Senior investment banker Martyn Dodgson and Chartered accountant Andrew Hind have been sentenced at Southwark Crown Court to four-and-a-half years and three-and-a-half years imprisonment, respectively.
Earlier this week, the pair were found guilty, following a three-month trial, of conspiring in insider dealing between November 2006 and March 2010.
Dodgson’s sentence is the longest ever handed down for insider dealing in a case brought by the Financial Conduct Authority, which added that confiscation proceedings will also be pursued against both defendants.
His Honour Judge Pegden, remarked that their offending was “persistent, prolonged, deliberate, dishonest behaviour”.
Dodgson worked at Morgan Stanley as a vice president in global capital markets until January 2007, then at Lehman Brothers as an executive director in the European investment banking division from July 2007 to September 2008, ending up at Deutsche Bank in October 2008 as a director in the corporate broking department and later as managing director.
Hind was a businessman, a property developer and a qualified Chartered accountant, who used Dodgson’s inside information of deals secretly on their behalf.
The dealing related to Scottish & Newcastle in October 2007; the Paragon Group of Companies in July 2008; Just Retirement in October 2008; Legal & General in February 2009; and BSkyB in March 2010.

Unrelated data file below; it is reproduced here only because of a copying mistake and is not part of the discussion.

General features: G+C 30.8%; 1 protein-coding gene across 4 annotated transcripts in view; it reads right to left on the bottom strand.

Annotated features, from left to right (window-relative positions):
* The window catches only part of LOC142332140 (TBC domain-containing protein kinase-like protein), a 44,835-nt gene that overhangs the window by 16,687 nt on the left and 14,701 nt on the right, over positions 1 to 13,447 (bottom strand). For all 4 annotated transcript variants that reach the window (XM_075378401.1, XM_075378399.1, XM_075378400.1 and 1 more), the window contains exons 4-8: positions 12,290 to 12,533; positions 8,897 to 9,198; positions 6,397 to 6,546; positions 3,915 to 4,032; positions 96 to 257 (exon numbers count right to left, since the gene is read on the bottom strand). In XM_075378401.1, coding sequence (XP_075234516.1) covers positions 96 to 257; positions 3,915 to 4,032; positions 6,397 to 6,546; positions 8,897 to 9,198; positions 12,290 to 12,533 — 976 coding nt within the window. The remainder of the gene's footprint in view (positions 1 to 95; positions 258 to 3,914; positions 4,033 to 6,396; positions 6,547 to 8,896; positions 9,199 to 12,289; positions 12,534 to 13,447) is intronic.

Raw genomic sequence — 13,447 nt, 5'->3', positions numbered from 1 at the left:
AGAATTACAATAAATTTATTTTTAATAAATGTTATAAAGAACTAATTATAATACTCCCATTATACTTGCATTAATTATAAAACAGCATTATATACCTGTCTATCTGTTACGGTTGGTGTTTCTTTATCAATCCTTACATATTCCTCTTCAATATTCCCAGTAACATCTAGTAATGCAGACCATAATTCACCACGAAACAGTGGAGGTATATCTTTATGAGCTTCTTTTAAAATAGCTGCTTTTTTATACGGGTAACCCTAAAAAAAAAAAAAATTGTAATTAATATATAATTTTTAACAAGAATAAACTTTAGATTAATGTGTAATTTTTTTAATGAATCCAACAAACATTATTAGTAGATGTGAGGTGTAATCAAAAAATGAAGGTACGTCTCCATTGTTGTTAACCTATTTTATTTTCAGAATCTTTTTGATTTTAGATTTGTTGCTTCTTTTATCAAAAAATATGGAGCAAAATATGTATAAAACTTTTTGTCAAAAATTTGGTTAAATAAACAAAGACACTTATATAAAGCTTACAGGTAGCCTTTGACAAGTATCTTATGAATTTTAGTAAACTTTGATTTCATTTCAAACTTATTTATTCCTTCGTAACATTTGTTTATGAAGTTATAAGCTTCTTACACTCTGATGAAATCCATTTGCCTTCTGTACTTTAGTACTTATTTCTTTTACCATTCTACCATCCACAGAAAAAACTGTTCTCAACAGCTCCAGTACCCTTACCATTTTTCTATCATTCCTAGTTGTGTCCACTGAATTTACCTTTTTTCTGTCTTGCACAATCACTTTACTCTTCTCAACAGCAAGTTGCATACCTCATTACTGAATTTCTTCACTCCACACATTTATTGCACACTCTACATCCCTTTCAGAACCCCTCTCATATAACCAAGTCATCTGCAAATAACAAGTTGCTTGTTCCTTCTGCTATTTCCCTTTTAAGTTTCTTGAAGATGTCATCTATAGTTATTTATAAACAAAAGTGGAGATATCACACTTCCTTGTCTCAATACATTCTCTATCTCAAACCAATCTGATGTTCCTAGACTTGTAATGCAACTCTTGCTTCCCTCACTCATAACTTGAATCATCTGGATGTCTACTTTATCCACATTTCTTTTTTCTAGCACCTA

Mark Steward, the FCA’s director of enforcement and market oversight, said Dodgson was an approved person who was entrusted by his employer with sensitive and valuable information.
He said: “He betrayed that trust by exploiting the information for his own benefit, conspiring with Hind to deceive the market.”
Oliver Higgins, National Crime Agency branch commander, said: “Dodgson and Hind tried to prevent us from uncovering their insider dealing by using unregistered mobile phones, encoded and encrypted records, and transferring benefit using cash and payments in kind.
“The NCA were able to support the FCA by carrying out surveillance and providing niche capabilities, including the deployment and monitoring of a listening device that recorded key conversations.”
The FCA’s Operation Tabernula was conducted in partnership with the National Crime Agency and took on forensic accountants, lawyers, markets experts, intelligence analysts and digital forensic specialists to unravel the conspiracy.